I was supposed to wake up at 5 AM this morning and go running. Instead I slept in until 8 AM, lazed around, went to the coffee shop, at a savory croissant, and drank a delicious cup of coffee. Generally I would beat myself up about this for the next week, but today I gave myself permission to do it. To listen to myself, to take time off, to just be. That is awesome. That is growth.

It’s been almost a year since our (not even remotely mutual) decision to divorce and Mase and I have had a strained relationship for most of it. Today we got together, ate lunch, took a walk, worked at a coffee shop, and had dinner together. He was my best friend for five years and it’s nice to know we are both willing to put in the work to figure out how to build a post-marriage friendship.

It’s forty degrees and raining again in Seattle. Luckily, I am well-equipped with rain-ready clothing. My boots and coat made the two hour walk I just took very comfortable in what could have been rather miserable conditions.

Autobiography · Personal Development


"Broken Gauges" © Dave Wilson, 2011. CC BY-NC-ND 2.0.
Broken Gauges” © Dave Wilson, 2011. CC BY-NC-ND 2.0.

Before I really know what’s happening I find myself on craigslist. Job hunting. Not for any reason in particular. It’s not a necessity. I just want something to do besides writing. Because writing is hard and working for someone else would be easy.

I fantasize about having a boss, about making coffee again, about learning to redesign an old website. I daydream about working in retail, about employee discounts, about clocking in. I catch myself wishing someone would come into my room and tell me how to spend my time. A paycheck to show I’m contributing something. A good answer to the, “So what do you do?” question.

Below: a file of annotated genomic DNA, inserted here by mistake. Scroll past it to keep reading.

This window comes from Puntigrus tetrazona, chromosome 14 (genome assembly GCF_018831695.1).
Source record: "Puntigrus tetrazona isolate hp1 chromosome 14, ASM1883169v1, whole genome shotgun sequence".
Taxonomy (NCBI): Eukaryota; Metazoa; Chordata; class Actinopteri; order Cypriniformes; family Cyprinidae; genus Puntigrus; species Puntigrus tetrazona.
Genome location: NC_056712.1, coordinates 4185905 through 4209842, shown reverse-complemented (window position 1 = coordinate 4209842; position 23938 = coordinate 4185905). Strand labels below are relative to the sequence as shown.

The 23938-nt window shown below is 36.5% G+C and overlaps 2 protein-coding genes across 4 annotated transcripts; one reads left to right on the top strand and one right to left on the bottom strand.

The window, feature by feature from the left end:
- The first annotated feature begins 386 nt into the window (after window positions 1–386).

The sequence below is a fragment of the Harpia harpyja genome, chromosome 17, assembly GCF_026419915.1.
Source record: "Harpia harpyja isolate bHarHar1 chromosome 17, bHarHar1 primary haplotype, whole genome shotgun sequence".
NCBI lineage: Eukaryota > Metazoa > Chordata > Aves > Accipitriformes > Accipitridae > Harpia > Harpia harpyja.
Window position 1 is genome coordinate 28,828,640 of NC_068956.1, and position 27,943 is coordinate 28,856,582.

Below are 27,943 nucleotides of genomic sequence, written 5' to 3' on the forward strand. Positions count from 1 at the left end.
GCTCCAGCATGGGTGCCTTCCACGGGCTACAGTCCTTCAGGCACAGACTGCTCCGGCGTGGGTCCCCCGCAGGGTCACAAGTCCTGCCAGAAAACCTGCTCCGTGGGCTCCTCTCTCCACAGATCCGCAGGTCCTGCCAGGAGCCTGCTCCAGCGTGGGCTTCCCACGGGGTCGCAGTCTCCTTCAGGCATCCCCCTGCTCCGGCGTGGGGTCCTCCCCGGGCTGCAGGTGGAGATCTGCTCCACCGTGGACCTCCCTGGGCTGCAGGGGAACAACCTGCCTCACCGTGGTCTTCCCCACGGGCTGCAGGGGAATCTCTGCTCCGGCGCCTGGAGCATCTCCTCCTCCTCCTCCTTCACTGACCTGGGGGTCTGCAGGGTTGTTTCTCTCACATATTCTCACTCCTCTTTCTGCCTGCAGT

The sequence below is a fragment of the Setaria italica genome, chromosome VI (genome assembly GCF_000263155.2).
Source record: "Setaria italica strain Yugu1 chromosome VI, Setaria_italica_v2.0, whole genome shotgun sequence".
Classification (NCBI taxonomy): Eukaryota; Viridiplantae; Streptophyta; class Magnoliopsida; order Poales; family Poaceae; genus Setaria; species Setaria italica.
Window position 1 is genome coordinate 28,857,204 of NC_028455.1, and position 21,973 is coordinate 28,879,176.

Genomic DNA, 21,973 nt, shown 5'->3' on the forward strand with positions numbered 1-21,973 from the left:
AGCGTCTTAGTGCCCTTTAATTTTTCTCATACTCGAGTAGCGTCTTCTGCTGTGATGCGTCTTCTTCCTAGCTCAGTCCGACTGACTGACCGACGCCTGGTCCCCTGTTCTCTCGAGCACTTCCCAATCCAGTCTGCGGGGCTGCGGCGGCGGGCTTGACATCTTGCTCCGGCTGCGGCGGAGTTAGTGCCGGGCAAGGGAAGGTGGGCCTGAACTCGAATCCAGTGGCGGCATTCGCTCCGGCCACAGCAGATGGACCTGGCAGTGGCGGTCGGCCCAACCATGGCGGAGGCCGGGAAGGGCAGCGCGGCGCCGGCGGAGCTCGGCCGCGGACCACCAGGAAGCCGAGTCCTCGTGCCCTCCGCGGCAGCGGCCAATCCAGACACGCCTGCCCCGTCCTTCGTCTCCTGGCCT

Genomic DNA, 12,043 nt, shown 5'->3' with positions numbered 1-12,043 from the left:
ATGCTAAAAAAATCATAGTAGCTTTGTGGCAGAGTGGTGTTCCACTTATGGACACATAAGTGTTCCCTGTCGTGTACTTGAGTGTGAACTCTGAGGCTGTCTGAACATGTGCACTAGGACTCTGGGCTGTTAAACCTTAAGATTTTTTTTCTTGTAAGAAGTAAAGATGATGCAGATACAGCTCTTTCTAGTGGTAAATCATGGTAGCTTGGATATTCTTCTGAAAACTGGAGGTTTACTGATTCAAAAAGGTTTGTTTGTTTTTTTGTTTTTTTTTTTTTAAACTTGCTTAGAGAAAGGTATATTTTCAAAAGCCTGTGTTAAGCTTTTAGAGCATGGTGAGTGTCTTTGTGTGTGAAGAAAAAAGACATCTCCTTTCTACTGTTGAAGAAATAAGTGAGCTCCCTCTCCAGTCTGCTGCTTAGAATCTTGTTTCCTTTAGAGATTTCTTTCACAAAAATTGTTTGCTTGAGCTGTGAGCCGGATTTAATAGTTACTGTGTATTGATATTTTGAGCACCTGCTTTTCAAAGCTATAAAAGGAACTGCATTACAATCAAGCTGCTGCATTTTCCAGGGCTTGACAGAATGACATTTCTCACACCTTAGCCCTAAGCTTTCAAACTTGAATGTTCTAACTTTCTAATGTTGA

It’s the same struggle I’ve faced for years. The same valley I’ve found myself in again and again when my writing gets scary and uncomfortable. I see it stretching out in front of me, all introspection and vulnerability. And instead of trudging forward into it, I want to turn tail and run.

So many pieces of partially finished projects scattered on the floor that I feel like I never get anything done. It doesn’t build into anything. It’s just a thin coating. I have created no mountains, no mole hills. I haven’t stayed committed, haven’t buckled down hard enough to build. I have done the easy thing instead.

And I’m tired of that. Tired of taking the easy way out. The easy way in. Tired of not living up to the potential my mom keeps telling me I have. Tired of making excuses for why I haven’t done this or that or stayed interested long enough for things to really pan out. I’m tired of committing half-heartedly and then pretending I don’t care when nothing happens.

I want to make big goals. I want to accomplish big things. I want to stop worrying so much about what I think other people expect of me. I want to do the deep digging and find out what it is I’m really after. Because I have my suspicions that it does not involve a nine-to-five job in an office.

I know it doesn’t.

The things I build my dreams out of are written words published in places other than this blog. They’re longer form stories that I spend weeks revising. They’re rejection letters and late nights. They’re all sweat and sobbing. Tired eyes and worn down keyboards. I build my dreams on long runs and heavy lifts. On failed pull up attempts. On early mornings and long phone calls with friends. And it’s time I start being okay with it.

Because I’m never going to make anyone else happy without making myself happy first. I’m never going to live up to someone else’s expectations if I just made them up in my head. I’m never going to be fulfilled by doing what I think other people want me to. That’s the recipe for a life of resentment and exhaustion. That’s exactly the thing I don’t want to do.

So let’s do something new.